MacArthur genius set sights on ‘Wounded Knee’
Here’s how documentary filmmaker Stanley Nelson describes his creative process. "We write a detailed script, and then we throw it out."
Nelson and longtime collaborator and screenwriter Marcia Smith spent two years compiling footage, writing, editing and taping interviews for "Wounded Knee," a film that chronicles the 71-day standoff between American Indian Movement activists and federal troops near the site of the Wounded Knee Massacre almost 100 years earlier.
The confrontation in the winter of 1973 brought national attention to the Lakota tribe, attracted nationwide news coverage, and captured some of the American West’s most iconic images. The cowboys-and-Indians drama played out against vast open spaces as the Lakota brandished rifles and federal tanks encircled and crept in on the band. "The occupiers of Wounded Knee were so good at exploiting stereotypes," mused Nelson. "They wore braids with ribbons in their hair. It was a huge confrontation, and it was in the middle of nowhere. Once news crews were assigned to the story, they had to stick around."
Nelson pared down more than 100 hours of footage to make the 74-minute documentary, which spans the 80 years after Geronimo died through the Wounded Knee standoff in the early 1970s. The film, the fifth in a series to air on PBS May 11, was a departure for the filmmaker, whose previous work has focused on the black experience in the United States.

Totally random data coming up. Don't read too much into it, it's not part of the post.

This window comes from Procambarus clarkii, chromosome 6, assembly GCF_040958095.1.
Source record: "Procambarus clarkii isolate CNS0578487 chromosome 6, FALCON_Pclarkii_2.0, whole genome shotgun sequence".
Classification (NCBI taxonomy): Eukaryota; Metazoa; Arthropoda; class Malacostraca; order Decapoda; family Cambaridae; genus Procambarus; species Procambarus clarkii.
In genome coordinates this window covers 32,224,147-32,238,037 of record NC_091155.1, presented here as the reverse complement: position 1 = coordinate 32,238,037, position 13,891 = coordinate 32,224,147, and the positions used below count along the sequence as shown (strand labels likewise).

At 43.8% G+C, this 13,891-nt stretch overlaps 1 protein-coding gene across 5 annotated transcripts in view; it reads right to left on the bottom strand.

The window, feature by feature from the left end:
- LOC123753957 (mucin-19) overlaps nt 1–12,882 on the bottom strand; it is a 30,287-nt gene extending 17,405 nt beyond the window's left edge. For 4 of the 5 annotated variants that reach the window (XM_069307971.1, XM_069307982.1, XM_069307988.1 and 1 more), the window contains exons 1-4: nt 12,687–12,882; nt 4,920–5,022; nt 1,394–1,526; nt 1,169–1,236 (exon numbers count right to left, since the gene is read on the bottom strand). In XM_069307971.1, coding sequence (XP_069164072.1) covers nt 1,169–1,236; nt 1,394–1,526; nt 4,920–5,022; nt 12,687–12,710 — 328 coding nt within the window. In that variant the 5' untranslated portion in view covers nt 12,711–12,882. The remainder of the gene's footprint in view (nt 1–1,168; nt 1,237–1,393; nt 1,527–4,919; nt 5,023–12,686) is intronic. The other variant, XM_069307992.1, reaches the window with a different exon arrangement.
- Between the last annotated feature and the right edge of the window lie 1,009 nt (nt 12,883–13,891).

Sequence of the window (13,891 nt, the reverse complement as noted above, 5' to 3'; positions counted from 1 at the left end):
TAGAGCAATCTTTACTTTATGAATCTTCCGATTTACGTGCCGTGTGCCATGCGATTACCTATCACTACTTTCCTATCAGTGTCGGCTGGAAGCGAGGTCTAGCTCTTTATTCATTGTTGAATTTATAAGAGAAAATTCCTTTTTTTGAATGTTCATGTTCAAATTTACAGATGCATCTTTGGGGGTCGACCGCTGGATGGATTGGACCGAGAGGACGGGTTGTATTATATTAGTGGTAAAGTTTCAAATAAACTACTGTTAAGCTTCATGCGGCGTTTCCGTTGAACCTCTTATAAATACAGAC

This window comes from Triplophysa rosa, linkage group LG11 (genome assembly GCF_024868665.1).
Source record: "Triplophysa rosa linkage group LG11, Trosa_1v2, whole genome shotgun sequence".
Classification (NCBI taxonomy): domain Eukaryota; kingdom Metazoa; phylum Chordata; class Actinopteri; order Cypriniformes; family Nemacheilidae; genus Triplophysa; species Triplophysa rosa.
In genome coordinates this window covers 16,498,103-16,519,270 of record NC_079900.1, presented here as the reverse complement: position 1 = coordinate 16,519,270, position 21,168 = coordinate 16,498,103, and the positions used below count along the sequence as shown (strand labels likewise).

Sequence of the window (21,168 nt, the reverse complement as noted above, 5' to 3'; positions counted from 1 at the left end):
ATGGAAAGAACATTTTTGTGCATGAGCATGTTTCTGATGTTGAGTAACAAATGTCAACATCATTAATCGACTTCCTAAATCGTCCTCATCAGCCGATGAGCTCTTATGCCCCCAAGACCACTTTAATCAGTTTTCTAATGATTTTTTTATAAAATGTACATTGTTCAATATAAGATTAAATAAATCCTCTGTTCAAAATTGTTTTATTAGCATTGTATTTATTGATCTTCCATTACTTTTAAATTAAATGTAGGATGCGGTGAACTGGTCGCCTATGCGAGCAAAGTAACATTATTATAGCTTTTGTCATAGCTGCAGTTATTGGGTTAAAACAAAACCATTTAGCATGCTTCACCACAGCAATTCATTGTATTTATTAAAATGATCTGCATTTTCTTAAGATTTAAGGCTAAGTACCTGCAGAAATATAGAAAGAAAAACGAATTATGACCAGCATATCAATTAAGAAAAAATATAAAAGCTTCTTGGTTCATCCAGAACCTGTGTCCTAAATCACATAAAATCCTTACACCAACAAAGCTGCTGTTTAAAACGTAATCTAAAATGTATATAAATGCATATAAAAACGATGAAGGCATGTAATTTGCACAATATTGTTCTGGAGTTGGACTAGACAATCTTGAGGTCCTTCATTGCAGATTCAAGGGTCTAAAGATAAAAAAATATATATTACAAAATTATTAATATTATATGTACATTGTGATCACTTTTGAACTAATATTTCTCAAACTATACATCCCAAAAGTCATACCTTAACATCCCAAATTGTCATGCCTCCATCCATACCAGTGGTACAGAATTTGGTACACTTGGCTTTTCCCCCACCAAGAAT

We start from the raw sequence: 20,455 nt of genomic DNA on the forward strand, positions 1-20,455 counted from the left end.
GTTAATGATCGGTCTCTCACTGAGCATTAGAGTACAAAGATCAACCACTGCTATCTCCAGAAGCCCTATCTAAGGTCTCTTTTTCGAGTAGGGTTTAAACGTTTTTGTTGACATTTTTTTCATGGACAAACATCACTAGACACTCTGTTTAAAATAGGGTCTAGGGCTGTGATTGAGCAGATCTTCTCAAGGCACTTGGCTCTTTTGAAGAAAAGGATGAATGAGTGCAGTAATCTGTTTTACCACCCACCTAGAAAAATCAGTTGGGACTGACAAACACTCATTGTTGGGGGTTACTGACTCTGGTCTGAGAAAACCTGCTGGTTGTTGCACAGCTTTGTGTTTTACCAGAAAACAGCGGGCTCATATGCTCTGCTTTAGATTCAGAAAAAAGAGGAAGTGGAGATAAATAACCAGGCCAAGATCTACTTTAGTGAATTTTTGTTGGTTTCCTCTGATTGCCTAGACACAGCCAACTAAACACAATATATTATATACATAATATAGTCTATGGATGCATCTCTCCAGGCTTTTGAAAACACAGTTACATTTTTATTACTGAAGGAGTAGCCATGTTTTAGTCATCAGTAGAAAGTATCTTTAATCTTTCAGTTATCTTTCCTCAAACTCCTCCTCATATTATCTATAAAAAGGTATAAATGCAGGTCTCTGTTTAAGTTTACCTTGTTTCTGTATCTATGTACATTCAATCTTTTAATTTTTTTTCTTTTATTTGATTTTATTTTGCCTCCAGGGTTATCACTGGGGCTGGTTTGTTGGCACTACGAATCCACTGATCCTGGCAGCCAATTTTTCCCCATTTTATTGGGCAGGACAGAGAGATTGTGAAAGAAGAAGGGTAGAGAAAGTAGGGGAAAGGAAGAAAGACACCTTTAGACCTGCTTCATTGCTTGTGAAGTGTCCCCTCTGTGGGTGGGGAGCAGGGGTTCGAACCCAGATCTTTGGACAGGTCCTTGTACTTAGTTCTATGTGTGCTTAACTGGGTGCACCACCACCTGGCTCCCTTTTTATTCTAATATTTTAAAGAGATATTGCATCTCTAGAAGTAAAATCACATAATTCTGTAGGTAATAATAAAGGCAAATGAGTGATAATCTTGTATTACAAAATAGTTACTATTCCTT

Nelson has gained notoriety for his work at the festival with a slew of films. "A Place of Our Own" screened at the festival in 2004 and "The Murder of Emmett Till," won a Special Jury Prize from Sundance in 2003, along with a Peabody Award and a Primetime Emmy. "Marcus Garvey: Look for Me in the Whirlwind," screened at Sundance in 2001.
"In the past, we’ve proposed projects," Nelson explained. "This was the first time someone approached us and asked if we wanted to work on something."
Even though Nelson didn’t know much about the documentary’s topic, he jumped at the chance to work on such an ambitious project. "The learning curve was different," he said. "I don’t know if it was any steeper, just different."
Nelson noted that although the experiences of some African-Americans and Native Americans bear similarities, they remain distinct. "You can’t get into who has been through the most misery," he said. "It’s a very different history, so we ended up in very different places."
Different, too, is the increased commercial viability of documentaries in the mainstream U.S. market. "They’re being recognized," Nelson said. "People are going to see them. It’s a lot sexier thing than it used to be."
The trend for minority filmmakers, though, doesn’t necessarily match the upward tick of documentaries in general.
"Many of the programs that were once available to people of color just aren’t there anymore," Nelson said, and added, "Minorities often don’t have friends in high places."
Nelson pointed to his own upbringing in New York City’s public schools, open college enrollment and grants that helped him become one of the most decorated documentary filmmakers of his generation.
The quandary is largely financial. Either filmmakers finance their own projects or forge connections in film school, both of which are expensive propositions. Nelson, who is the executive producer of his own production company, plans to start a producers’ lab for filmmakers of color.
Just the facts:
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Jennifer McDonald, a self-described lifelong Republican, was selected as the Summit County Republican Party chair last week.